Until now, Mayor Scott D. Galvin has presented himself as a champion of honest and open government while his opponent, John P. Flaherty, is campaigning as a wealthy philanthropist who “would like to give back” to the city where he grew up. But a Globe investigation reveals that both candidates have been keeping secrets that could damage their prospects at the ballot box.
Galvin, a two-term incumbent who was the top vote-getter in the September preliminary election, totaled his city-owned car on a rainy night two years ago on his way home from an event where he now admits he drank wine. He afterward failed to take a sobriety test, an apparent violation of city policy. The other driver was found at fault, but that was before Galvin conceded he had consumed alcohol before the accident.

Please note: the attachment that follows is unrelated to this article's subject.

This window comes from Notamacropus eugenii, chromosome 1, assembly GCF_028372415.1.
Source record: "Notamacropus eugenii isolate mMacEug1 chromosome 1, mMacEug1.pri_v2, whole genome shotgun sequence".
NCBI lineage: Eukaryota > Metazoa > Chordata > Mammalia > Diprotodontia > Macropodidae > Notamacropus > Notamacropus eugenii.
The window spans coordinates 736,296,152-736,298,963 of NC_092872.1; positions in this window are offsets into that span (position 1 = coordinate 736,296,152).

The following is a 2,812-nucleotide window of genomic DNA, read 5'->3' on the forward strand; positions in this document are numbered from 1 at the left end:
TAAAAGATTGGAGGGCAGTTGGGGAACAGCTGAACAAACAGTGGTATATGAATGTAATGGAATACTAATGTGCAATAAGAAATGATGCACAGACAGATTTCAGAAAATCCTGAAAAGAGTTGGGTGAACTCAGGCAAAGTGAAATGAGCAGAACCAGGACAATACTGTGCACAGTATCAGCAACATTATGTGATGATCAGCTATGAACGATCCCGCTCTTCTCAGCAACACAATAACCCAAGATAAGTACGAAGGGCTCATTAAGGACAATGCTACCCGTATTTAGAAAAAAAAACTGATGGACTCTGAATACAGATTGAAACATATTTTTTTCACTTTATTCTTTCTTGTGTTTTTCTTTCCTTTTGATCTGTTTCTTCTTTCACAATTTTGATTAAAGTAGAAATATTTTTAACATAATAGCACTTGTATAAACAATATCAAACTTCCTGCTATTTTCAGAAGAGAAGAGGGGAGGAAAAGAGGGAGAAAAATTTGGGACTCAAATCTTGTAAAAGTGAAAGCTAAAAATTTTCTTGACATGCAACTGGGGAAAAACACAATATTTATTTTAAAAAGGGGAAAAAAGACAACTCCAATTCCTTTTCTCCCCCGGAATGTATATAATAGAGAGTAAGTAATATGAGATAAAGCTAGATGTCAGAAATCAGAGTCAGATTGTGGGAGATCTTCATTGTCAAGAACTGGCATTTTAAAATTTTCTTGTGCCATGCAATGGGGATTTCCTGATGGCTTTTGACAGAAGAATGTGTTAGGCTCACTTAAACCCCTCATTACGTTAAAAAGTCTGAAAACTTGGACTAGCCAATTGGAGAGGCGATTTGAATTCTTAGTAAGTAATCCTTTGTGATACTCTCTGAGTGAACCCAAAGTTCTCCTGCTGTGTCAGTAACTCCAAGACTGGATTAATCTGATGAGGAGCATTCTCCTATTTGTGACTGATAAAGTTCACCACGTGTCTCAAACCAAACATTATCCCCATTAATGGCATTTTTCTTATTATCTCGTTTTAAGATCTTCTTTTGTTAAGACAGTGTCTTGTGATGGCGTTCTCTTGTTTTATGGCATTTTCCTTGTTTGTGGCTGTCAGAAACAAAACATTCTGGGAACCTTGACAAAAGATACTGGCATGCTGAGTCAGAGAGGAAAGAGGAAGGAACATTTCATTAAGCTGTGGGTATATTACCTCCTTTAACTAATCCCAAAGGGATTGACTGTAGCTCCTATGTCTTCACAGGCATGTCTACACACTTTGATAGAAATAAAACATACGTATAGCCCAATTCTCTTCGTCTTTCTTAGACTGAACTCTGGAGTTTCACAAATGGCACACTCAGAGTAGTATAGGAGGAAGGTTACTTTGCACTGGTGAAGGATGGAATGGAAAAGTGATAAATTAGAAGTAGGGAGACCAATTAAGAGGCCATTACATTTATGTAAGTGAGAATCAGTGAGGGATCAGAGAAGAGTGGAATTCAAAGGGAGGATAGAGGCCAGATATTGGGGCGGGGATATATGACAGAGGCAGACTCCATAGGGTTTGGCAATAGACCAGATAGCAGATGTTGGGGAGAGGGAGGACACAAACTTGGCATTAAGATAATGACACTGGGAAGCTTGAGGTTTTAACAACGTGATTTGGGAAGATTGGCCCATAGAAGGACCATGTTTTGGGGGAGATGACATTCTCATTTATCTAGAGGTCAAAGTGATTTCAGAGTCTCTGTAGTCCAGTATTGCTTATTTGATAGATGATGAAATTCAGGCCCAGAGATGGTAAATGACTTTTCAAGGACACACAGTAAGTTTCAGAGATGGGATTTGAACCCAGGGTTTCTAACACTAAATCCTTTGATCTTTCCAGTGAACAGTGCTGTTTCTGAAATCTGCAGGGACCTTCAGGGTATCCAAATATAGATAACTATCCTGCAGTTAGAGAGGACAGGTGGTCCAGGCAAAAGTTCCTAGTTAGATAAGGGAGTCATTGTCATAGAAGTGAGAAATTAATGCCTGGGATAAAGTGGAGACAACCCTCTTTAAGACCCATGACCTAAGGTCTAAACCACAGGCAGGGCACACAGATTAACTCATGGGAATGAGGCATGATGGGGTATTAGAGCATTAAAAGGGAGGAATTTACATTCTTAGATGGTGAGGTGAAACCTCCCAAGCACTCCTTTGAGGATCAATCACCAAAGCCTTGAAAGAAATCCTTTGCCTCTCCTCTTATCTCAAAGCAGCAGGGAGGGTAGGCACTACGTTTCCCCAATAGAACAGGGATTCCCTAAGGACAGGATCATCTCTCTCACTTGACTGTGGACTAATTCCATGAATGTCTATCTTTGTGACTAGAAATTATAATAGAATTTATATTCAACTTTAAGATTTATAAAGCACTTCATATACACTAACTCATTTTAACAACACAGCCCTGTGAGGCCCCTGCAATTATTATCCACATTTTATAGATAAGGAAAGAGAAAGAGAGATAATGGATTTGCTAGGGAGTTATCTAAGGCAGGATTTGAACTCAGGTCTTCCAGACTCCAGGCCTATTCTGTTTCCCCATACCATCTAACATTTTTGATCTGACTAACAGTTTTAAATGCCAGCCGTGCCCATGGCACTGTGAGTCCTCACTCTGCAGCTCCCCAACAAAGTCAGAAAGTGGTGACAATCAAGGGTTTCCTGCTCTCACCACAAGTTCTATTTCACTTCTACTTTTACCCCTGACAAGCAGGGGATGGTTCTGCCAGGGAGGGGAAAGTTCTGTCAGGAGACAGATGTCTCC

The secrets that challenger Flaherty has been keeping are also potentially damaging, as he readily acknowledged in a Globe interview. A successful business owner who received 32 percent of the votes cast in the September preliminary, Flaherty was found guilty of threatening to kill someone over the telephone in the 1990s, and was accused of delivering the same threat to a second person two years later, according to a sworn affidavit in a federal bankruptcy case.
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